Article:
By Pete Yost
Sunday, December 2, 2007
Secret Service concerns about the release of documents related to White House visits by now-imprisoned lobbyist Jack Abramoff prevent their production in a civil lawsuit, the Justice Department argues in a new court filing.
The Bush administration agreed last year to produce all responsive records about the visits "without redactions or claims of exemption," according to a court order.
But in court papers filed Friday night, administration lawyers said the Secret Service has identified a category of highly sensitive documents that cannot be publicly revealed.
"Doing so . . . would reveal sensitive information about the methods used by the Secret Service to carry out its protective function," the Justice Department argued.
The Secret Service's Sensitive Security Records are created in the course of conducting more extensive background checks on certain visitors to the White House. In sworn statements accompanying the filing, two Secret Service officers said the extra attention is paid to some visitors because of their background, "the circumstances of the visits" or both.
The Sensitive Security Records were discovered in the course of another lawsuit seeking similar records, the court papers state.
"This is an extraordinary development and it raises the specter that there were additional contacts with President Bush or other high White House officials that have yet to be disclosed," said Tom Fitton, president of Judicial Watch, a conservative watchdog group that filed the suit. "We've alleged that the government has committed misconduct in this litigation, and frankly this is more fuel for that fire."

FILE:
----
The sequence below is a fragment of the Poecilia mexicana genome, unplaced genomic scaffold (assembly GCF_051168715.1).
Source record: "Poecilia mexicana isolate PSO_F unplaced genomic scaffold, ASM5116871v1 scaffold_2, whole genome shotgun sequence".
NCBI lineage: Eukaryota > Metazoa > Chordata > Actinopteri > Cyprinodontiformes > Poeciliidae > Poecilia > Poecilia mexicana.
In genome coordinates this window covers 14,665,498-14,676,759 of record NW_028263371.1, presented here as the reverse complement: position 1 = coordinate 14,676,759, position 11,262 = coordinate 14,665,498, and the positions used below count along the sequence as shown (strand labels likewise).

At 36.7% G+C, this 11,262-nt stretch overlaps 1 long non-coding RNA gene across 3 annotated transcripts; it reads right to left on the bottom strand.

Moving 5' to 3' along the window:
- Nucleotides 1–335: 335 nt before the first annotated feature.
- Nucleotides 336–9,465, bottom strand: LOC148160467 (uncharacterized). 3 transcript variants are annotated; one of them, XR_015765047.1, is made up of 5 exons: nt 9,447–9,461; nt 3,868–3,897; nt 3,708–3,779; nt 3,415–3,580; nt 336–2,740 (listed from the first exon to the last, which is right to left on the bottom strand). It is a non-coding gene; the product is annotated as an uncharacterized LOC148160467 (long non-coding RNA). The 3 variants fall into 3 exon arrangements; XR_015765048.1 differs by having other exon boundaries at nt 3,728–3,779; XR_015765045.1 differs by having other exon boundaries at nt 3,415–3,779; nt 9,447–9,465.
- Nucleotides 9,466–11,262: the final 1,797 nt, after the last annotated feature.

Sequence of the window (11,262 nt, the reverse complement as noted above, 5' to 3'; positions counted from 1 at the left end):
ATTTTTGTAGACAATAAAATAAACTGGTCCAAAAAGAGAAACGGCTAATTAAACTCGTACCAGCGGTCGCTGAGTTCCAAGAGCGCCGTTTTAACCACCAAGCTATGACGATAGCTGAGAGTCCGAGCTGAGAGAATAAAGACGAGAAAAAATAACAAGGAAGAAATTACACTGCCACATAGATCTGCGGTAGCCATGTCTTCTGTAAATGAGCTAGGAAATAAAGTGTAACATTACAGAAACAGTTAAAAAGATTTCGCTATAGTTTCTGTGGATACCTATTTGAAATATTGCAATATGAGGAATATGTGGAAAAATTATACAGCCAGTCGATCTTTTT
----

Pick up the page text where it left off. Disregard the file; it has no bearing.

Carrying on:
A response by White House spokesman Trey Bohn referred to the Secret Service, saying, "We have nothing to add to the USSS position as stated in the court filing."
The Justice Department is citing for its argument a lawsuit on a secret operation of the Cold War, the attempted raising of a sunken Soviet submarine. In a 1976 ruling, a U.S. appeals court allowed the CIA to refuse to confirm or deny its ties to Howard Hughes's submarine retrieval ship, the Glomar Explorer.
The department asked Friday to consolidate the Judicial Watch lawsuit with another seeking Secret Service records of Abramoff's White House visits. Such a move would put the consolidated lawsuit in the court of U.S. District Judge Rosemary M. Collyer, a Bush appointee. The other suit, filed by Citizens for Responsibility and Ethics in Washington, is being heard by Judge Royce C. Lamberth, who has taken both Republican and Democratic administrations to task during his two-decade tenure.
The government has turned over Secret Service records referring to seven White House visits by Abramoff -- including six in 2001, in the early months of the Bush administration, and the seventh in early 2004, just before Abramoff came under criminal investigation.
Abramoff is serving six years in prison on a criminal case out of Florida, where he pleaded guilty in January 2006 to charges of conspiracy, honest services fraud and tax evasion. He has not yet been sentenced on charges of mail fraud, conspiracy and tax evasion stemming from the influence-peddling scandal in Washington.